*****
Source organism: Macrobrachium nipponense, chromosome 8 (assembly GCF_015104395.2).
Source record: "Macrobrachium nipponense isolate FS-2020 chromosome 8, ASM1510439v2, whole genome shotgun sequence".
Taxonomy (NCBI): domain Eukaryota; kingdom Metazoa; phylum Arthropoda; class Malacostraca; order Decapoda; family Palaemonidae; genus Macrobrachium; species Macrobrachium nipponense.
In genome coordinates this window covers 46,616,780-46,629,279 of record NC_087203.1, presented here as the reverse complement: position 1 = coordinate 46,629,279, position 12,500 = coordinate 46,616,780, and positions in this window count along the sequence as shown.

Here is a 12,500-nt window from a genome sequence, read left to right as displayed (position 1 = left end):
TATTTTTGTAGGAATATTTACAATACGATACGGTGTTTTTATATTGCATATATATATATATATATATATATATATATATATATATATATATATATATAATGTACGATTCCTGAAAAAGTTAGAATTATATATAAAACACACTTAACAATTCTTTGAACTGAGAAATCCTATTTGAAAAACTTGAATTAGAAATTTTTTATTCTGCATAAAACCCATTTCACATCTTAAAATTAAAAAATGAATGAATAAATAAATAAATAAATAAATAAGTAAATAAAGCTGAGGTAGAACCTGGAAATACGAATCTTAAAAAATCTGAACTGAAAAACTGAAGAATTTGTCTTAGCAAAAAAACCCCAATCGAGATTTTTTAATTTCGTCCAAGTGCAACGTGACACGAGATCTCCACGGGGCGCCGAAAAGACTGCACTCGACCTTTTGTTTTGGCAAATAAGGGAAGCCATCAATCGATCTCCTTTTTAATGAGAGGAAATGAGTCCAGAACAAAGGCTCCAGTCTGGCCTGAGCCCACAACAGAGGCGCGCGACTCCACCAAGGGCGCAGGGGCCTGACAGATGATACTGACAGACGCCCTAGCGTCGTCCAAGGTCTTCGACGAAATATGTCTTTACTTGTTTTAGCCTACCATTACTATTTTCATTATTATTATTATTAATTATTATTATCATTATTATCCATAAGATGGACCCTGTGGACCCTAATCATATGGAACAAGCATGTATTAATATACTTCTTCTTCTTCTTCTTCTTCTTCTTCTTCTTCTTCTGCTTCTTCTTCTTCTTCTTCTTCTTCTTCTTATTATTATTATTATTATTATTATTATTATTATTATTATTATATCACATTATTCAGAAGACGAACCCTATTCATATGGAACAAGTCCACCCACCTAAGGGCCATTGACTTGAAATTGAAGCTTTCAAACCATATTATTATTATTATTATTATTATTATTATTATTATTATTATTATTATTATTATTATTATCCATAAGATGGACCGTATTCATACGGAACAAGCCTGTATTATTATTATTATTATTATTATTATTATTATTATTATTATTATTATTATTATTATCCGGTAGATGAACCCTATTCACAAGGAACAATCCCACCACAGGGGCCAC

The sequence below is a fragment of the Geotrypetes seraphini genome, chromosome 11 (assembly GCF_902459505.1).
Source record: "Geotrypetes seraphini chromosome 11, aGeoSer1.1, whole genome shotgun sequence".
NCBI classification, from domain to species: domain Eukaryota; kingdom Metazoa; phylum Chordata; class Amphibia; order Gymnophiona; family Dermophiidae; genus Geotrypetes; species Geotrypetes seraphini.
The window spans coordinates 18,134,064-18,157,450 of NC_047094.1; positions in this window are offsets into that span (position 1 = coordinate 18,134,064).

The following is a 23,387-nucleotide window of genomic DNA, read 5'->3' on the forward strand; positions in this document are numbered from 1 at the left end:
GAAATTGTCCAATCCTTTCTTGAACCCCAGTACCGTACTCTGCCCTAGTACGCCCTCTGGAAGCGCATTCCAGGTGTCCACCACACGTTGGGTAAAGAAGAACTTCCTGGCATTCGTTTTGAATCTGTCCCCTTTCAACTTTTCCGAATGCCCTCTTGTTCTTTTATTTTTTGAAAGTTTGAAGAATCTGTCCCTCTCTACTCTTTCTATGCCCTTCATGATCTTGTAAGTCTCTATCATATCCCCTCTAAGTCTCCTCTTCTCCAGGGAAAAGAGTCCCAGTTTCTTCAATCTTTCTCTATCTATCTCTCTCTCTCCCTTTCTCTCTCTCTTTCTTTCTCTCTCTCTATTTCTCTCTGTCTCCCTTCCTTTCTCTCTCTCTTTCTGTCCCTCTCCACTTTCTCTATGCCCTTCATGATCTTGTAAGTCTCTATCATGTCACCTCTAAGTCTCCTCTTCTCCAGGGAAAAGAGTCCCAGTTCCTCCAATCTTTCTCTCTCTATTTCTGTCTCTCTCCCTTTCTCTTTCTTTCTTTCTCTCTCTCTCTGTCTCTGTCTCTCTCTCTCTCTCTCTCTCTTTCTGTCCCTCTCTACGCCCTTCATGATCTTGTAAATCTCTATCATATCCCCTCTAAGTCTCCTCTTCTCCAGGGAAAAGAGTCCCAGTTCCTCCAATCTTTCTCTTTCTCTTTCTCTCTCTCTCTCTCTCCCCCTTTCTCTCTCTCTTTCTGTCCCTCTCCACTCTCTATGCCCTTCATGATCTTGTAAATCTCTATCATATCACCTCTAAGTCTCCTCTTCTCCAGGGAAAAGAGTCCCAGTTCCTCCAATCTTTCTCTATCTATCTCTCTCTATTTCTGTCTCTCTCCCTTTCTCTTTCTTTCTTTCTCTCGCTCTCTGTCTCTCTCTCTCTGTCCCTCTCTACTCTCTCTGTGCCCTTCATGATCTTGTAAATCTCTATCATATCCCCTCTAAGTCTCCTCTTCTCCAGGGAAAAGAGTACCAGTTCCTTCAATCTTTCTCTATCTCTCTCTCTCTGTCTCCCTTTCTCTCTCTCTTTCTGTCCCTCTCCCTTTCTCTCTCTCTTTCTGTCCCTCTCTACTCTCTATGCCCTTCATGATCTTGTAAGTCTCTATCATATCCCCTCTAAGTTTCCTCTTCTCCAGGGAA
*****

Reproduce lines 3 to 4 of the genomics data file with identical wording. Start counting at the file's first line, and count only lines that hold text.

Taxonomy (NCBI): domain Eukaryota; kingdom Metazoa; phylum Arthropoda; class Malacostraca; order Decapoda; family Palaemonidae; genus Macrobrachium; species Macrobrachium nipponense.
In genome coordinates this window covers 46,616,780-46,629,279 of record NC_087203.1, presented here as the reverse complement: position 1 = coordinate 46,629,279, position 12,500 = coordinate 46,616,780, and positions in this window count along the sequence as shown.